I’ve met so many refugees from church recently. We are starting to find each other. We are all people who went to church for many years because we love Jesus. We left church because we weren’t finding him there.
So many of us feel hurt by church. We were made fun of or silenced. We were mocked for our gifts and talents. It seems that all we were wanted for was our money. We were expected to sit down and shut up and listen to the minister and pay our tithes and then go home and be equally passive. If we read the Bible for ourselves and asked questions we were discouraged. We knew in our hearts that this wasn’t right. We knew that God wanted more of us.
We tried to make it work in church. We volunteered for more activities. We were on committees. We were in several different groups. We were active. We were the first at the church and the last to leave on Sunday morning.
But it wasn’t enough. It wasn’t enough for us, and it wasn’t enough for God. We were trying to make it work.
So we left. Some of us left the churches we’d put a lot of time and money into. Some of us left the churches that we were raised in, that our families still go to.
Several of us have found each other in a circle gathering. We share time together, and we are honest and open. Each person gets to talk, and every person listens. This is so different from church as we know it.
But for me, there is one thing missing. We don’t invite Jesus into it.
This isn’t an interfaith gathering. We are refugees from church, remember? We are people who left church because we couldn’t find Jesus there. While many of us think that Buddha and Rumi are enlightened beings and we like to share their quotes, we are still afraid in these gatherings to invite Jesus into it.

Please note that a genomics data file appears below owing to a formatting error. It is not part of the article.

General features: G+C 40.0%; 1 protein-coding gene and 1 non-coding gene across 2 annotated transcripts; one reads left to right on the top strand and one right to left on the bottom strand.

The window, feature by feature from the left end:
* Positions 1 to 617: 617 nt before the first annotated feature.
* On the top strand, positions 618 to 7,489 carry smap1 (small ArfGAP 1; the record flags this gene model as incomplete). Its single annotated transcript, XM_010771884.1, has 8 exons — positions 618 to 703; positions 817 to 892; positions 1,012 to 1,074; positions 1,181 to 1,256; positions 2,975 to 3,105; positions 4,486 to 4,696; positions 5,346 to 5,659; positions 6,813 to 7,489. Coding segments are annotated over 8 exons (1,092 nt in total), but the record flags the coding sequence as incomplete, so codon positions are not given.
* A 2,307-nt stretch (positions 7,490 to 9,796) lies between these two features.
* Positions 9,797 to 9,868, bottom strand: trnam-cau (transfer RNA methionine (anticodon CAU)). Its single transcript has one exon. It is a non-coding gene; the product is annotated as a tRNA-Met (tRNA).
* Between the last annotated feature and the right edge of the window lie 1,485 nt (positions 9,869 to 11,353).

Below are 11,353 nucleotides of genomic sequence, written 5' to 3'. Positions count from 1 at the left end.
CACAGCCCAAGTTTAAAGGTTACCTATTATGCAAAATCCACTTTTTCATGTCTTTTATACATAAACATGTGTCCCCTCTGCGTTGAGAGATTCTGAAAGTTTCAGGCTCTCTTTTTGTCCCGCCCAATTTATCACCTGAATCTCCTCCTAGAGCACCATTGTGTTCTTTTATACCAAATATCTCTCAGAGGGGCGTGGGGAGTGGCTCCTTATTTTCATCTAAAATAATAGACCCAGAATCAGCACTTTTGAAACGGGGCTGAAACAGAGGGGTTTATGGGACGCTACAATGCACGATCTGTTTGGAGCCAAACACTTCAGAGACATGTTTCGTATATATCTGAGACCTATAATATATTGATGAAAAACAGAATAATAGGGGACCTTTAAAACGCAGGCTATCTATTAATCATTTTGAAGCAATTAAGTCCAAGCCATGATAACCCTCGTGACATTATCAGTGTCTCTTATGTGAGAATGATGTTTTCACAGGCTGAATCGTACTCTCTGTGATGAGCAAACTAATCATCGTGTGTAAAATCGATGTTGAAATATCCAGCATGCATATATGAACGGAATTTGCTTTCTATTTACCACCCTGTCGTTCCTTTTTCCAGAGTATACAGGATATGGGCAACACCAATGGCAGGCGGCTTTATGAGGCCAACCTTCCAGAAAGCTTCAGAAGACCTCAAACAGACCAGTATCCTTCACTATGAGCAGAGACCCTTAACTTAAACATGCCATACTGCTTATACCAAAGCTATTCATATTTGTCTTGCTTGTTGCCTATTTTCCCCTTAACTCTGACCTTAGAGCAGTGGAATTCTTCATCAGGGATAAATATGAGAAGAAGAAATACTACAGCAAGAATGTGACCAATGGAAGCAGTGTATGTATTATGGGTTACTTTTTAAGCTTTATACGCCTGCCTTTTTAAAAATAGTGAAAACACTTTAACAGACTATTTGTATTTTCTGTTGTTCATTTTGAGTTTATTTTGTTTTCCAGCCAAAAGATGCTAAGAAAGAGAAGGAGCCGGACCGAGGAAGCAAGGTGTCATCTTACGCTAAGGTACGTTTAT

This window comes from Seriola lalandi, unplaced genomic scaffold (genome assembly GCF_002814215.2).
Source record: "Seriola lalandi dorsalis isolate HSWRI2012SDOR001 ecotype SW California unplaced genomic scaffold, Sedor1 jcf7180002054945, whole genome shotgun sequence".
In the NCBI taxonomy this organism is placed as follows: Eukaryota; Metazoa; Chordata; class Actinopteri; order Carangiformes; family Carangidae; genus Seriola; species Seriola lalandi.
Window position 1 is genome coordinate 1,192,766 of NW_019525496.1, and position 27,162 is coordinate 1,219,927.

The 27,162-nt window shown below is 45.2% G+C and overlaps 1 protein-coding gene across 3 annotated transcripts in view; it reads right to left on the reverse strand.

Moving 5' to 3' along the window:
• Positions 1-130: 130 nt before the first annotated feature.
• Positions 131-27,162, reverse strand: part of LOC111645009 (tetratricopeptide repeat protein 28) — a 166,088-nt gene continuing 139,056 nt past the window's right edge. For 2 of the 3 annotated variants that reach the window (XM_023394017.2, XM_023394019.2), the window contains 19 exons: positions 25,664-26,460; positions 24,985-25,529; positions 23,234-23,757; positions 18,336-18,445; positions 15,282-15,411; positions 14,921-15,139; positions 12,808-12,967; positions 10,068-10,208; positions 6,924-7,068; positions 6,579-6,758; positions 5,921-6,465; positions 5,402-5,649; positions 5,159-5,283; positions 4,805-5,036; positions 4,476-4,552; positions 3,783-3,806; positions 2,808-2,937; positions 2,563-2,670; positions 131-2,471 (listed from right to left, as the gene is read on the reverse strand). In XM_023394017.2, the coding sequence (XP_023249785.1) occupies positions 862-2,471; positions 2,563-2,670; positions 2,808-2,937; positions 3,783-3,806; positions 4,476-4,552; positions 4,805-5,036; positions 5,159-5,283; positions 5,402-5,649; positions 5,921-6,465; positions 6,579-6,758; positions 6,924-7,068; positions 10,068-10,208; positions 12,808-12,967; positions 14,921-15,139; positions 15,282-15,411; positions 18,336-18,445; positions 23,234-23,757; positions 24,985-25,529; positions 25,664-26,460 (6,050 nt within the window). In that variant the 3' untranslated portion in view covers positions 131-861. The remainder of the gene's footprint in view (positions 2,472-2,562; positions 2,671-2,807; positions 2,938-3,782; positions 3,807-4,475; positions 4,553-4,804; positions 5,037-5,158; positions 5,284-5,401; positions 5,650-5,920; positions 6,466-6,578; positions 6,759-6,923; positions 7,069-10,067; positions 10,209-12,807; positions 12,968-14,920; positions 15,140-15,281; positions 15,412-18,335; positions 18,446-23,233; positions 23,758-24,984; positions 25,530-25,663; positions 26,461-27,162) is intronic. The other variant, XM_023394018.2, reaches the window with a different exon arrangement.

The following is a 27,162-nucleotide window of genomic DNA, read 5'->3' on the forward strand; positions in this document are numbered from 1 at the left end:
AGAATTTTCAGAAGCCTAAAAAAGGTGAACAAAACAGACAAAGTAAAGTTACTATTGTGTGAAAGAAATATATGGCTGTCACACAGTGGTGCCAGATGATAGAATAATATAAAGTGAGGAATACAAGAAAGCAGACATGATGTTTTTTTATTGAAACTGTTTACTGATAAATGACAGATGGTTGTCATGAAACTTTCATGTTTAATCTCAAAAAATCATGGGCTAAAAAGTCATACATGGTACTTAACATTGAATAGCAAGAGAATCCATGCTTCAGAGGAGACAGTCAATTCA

Why is this? Have we thrown out the baby with the bathwater? Are we afraid to bring Jesus into our circle because we associate Jesus with the people we left? If people are hateful, they don’t have Jesus. If there is love, then Jesus is there. If there was love at our last church, we would have stayed.
We left because we felt undervalued, underappreciated. We left because we were silenced. We left because we knew that the car that is church was going off the road and to stay in it would have meant we were going to go off the cliff with it. We left because we’d rather walk towards what is right than go quickly towards what isn’t.
So while we are reevaluating what church is, what community is, we aren’t taking the Guide along with us. We aren’t inviting Jesus into our circle, into our hearts.
I’m considering hosting my own circle, and I want to have communion. From all I’ve read of the words of Jesus and from my personal prayer time I’ve realized that you don’t have to be ordained to do this. That is yet another method of controlling people. Jesus didn’t create the institution of priests. Jesus did away with all of that and gave the power to everybody, with no distinctions. Jesus made us all equal.
I’m learning more and more about Judaism, and it is amazing how diluted the Christian communion service is. It is simply a Sabbath meal at the dinner table. It has been boiled down to the bread and the wine. There are two candlesticks as well. The chalice and the paten are the Kiddush cup and the saucer. It is like Christians are playing house. The congregation doesn’t know about the Jewish roots of this ritual.
I’m thinking about making it as inclusive as possible – having kosher grape juice and gluten-free matzo. While I’d love to serve actual wine, it isn’t fair to exclude those people who are in recovery. While I’d love to serve challah, the bread that is served at the Sabbath meal, it isn’t fair to those who are gluten intolerant. And while some churches will have a separate line for those people who are gluten intolerant, and tell those in recovery to let the cup pass them by – that isn’t fair. We all need to share the same bread and wine. When you exclude someone, you are saying they aren’t the same. When someone has to exclude themselves for health reasons, they are making themselves stick out. If the elements of the meal are safe for everybody, then everybody is welcome and everybody is equal.
And that is really important.